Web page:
Friesland museum from which golden age artworks vanished in 2005 believes security service and far-right party also involved in attempt to sell canvases
A hoard of stolen Dutch golden age paintings is being offered for sale by an ultra-nationalist militia in Ukraine, according to the museum from which the works vanished a decade ago.
Detail from the painting Vanity by Jacob Waben, which was among the 24 works taken from the museum. Photograph: Westfries Museum/AP
The Westfries Museum in Hoorn, 50km north of Amsterdam, said on Monday it suspected members of the Ukrainian state security service, SBU, the far-right Svoboda (Freedom) party, and “art criminals with contacts ... at the highest political level” might also be involved in the attempt to sell the canvases.
The small provincial museum’s director, Ad Geerdink, said it was going public in a last-ditch effort to recover the 24 works, which were snatched along with 70 pieces of antique silverware in a burglary in January 2005.
“We have done all we can, but we’ve reached a dead end,” Geerdink said on the museum’s website. “The artworks risk disappearing from view once more, and we are sounding the alarm.” He also told De Telegraaf: “The clock is ticking. It is at one minute to midnight. Perhaps even one minute past midnight.”
Geerdink said the haul – which includes works by the Dutch masters Jan van Goyen, Hendrick Bogaert, Floris van Schooten and Jacob Waben – formed the core of the museum’s collection of 17th- and 18th-century art.
They were “of inestimable value to the story that our museum tells about the fascinating golden age period in West Friesland,” he said. “These artworks belong nowhere else but in Hoorn.”
The art historian Arthur Brand, Hoorn’s mayor Yvonne van Mastrigt and museum director Ad Geerdink at a press conference. Photograph: Olaf Kraak/AFP/Getty
The museum said it learned the paintings had surfaced in Ukraine in July, when two members of the Organisation of Ukrainian Nationalists – one of more than 50 militias opposing Russian incursions in eastern Ukraine – approached the Dutch embassy in Kiev.
The men claimed to possess the missing Westfries paintings, and offered a photograph of one – pictured alongside a copy of a recent Ukrainian newspaper – as proof. The militia would consider their return under certain conditions and in exchange for €50m (£36m), the men said.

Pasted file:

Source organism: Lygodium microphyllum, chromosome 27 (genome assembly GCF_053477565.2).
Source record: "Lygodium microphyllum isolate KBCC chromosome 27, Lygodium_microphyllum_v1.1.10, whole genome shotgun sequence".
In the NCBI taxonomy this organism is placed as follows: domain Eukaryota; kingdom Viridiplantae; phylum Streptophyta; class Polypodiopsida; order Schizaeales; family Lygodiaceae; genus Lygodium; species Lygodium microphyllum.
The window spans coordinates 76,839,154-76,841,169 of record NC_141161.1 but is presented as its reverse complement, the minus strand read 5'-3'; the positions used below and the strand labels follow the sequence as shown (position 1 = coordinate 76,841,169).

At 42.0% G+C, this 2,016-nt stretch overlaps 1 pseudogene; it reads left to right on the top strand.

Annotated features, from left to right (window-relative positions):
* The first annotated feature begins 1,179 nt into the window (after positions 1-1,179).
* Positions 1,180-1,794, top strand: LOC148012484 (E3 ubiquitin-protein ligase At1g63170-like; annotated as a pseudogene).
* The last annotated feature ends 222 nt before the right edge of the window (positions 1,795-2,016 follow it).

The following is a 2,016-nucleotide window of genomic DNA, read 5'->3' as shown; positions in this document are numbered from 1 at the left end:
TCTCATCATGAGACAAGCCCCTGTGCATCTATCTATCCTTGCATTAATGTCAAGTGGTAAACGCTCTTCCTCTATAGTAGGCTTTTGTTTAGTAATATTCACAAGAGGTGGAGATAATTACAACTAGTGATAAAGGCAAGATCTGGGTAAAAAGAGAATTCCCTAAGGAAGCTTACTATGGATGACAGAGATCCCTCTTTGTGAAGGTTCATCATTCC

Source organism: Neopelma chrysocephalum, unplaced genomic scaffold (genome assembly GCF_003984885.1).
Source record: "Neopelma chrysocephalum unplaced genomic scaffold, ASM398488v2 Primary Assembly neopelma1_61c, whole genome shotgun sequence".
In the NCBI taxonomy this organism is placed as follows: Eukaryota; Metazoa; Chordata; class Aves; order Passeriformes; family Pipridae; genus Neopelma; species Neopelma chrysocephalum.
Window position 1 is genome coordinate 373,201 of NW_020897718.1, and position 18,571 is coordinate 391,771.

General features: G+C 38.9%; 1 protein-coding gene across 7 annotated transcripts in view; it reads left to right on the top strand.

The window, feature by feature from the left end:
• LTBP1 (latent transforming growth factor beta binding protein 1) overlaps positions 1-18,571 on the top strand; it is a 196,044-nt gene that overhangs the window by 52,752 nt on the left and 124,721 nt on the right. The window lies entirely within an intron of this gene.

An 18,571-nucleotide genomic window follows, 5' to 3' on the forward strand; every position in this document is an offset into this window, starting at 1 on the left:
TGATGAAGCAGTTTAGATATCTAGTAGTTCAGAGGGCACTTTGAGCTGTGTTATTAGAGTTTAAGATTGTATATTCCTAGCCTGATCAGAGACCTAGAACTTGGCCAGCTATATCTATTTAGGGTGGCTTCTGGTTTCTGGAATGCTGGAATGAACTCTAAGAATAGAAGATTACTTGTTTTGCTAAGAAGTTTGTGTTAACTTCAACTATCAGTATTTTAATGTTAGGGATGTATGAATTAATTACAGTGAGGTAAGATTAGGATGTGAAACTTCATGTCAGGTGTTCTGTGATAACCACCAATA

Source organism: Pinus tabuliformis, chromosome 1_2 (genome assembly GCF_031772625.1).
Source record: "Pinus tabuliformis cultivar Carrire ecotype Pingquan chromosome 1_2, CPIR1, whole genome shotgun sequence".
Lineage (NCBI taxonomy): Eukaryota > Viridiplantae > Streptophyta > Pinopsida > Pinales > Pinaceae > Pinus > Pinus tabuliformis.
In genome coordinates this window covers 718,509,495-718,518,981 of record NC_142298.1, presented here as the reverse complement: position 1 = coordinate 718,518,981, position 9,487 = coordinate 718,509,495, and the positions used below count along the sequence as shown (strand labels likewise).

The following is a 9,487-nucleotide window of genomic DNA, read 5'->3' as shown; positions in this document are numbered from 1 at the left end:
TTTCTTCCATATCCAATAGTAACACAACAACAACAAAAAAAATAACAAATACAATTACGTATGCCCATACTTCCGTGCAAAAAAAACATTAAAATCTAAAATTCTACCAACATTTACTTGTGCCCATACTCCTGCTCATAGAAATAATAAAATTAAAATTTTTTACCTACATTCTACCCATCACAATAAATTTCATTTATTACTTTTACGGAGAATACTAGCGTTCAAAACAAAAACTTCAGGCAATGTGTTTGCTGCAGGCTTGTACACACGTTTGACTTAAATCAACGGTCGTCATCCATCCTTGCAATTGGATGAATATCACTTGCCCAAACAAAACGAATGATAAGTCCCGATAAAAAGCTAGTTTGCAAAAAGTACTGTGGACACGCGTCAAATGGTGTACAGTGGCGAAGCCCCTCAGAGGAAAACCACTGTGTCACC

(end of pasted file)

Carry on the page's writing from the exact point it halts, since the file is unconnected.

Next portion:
Having exhausted diplomatic channels through the Dutch foreign ministry and enlisted the help of Interpol, also to no avail, the museum despatched an independent stolen art expert to Ukraine to negotiate directly on its behalf.
“The militiamen disappeared quite quickly, after a couple of meetings,” the expert, Arthur Brand, told a press conference on Monday. He said he did not know who stole the works, or how or when they reached Ukraine.
“I cannot reveal everything,” said Brand. “But members of the SBU are involved.”
Geerdink said the museum hoped that by revealing the stolen paintings’ whereabouts, potential buyers might be put off buying them.
“Our collection is in the hands of corrupt people, deep in the heart of the Ukrainian political elite,” he told De Telegraaf. “They refuse to give back these paintings and want only one thing: to earn illicit money from our cultural heritage.”
Brand said he suspected some of the paintings had already been sold. “First they offered us 24 works,” he said. “Then it was a few less. And now they only want to sell us 12.”
Priceless as they may be in West Friesland, the museum also warned the paintings were not worth quite as much as the nationalists seemed to think. Having initially demanded €50m for their return, the militia had now said it would settle for a “finders’ fee” of just €5m.
Based on prices fetched at auction by similar works from the same artists, however, Brand put the paintings’ real worth at no more than €1.3m – providing they were in good condition.
“Since that is not in fact the case,” the museum said in a statement, “the paintings’ actual value is estimated at around €500,000. We have offered the militiamen a small sum to cover their expenses, but have yet to hear back.”
Jon Henley, Dec.7, 2015, The Guardian